My first ideas for an image consisted of some low-poly to high-poly scene transitions or pixel art designs. However, I wanted to challenge myself to generate a more realistic-looking image of an everyday scenery. That is why I decided to model a street alley.
At first, I was undecided, whether the scene should be rather inviting and cozy-looking with a little cafe in the sunshine or rather dark and uncomfortable.
When building up the initial elements of the scene, namely the car, dumpster and anterior street lamp, I just added very few light sources, such that my models were visible. I liked the dark aesthetic of the first images, so I kept this theme.
Next, the two houses in the front were added. I used the same model for both houses to bring out the monotony of a suburban area with systematically build residential districts.
As the buildings do not look too modern, I decided not to use a tarred street, but went with cobblestone instead. The cobblestone also conveys the feeling of a small alley better.
Initially, I planned to build a dead street end. However, it felt like three connected house walls would have made the scene too restricted and I would not have been able to show any more of the environment - such as the sky - to put the scene into context.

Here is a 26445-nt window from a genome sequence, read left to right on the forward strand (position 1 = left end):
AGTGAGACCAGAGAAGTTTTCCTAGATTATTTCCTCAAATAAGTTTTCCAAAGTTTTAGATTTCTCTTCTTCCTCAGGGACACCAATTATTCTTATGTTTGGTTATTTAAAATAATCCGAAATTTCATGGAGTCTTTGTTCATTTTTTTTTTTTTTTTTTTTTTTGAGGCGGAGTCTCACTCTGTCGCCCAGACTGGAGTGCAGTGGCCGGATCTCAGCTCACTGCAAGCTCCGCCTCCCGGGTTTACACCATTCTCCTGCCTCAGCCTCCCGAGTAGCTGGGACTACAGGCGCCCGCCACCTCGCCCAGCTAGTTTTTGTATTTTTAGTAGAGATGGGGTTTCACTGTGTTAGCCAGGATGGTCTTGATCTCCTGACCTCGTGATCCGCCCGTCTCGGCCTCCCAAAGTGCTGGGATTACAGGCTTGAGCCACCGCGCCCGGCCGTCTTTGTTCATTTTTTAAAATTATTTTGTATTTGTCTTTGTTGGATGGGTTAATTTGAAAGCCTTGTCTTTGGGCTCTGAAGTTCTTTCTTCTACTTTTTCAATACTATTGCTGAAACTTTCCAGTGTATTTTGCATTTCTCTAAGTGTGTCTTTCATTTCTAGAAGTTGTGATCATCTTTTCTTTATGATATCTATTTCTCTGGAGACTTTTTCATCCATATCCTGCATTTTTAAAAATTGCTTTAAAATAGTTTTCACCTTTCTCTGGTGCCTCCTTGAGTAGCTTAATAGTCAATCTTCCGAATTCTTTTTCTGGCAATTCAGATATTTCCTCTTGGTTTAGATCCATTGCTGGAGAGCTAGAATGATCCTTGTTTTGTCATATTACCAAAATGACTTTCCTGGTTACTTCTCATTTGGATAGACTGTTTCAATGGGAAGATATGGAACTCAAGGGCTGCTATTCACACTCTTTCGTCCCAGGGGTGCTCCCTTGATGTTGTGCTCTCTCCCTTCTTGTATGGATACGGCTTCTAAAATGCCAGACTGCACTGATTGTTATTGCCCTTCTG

Hence, I added a larger street from which the alley is forking off. I made the main road look wider, changed the street material and later on decided to add a bus station, as well as the stop sign.
At first, my idea was to use a dark night sky for the scene. However, I quickly decided that a black sky was too boring. When I experimented with different constant sky colors, the concept of a dusty sky with orange glow appealed to me.
However, constant colors did neither look realistic, nor pleasing. That is why I decided to use an image texture. The texture was mapped onto two large triangles such that it could fill the whole sky, without any need for repeating the texture, which otherwise lead to undesired edges.
The image texture also introduced an additional lightsource, visible in the lower left corner of the sky. Its position was considered in the placement of lights in my ray-tracer as described below.
It was quite a challenge to set the lighting of the scene to fit a dark alley, but to also have enough details visible. I wanted the image to convey the feeling of a dull suburban area under a sky filled with smog from the nearby city and factories. Additionally, the color of the sky had to match the tones of the overall lighting to make the scene appear realistic.
I started working on the light emitted from the four streetlamps, where a combination of a spot- and point light was used. Initially, all lamps emitted pure white light. However, this gave the image an artificial looking appearance, as the color was too cold and did not fit the smoggy sky aesthetic. Hence, looked up some common RGB emission values for street lamps and settled with a warmer, yellow tone.
At first, I also added some directional lights in a yellow-rosy color to light the objects up a bit more. However, these lights caused additional shadows that I considered too harsh.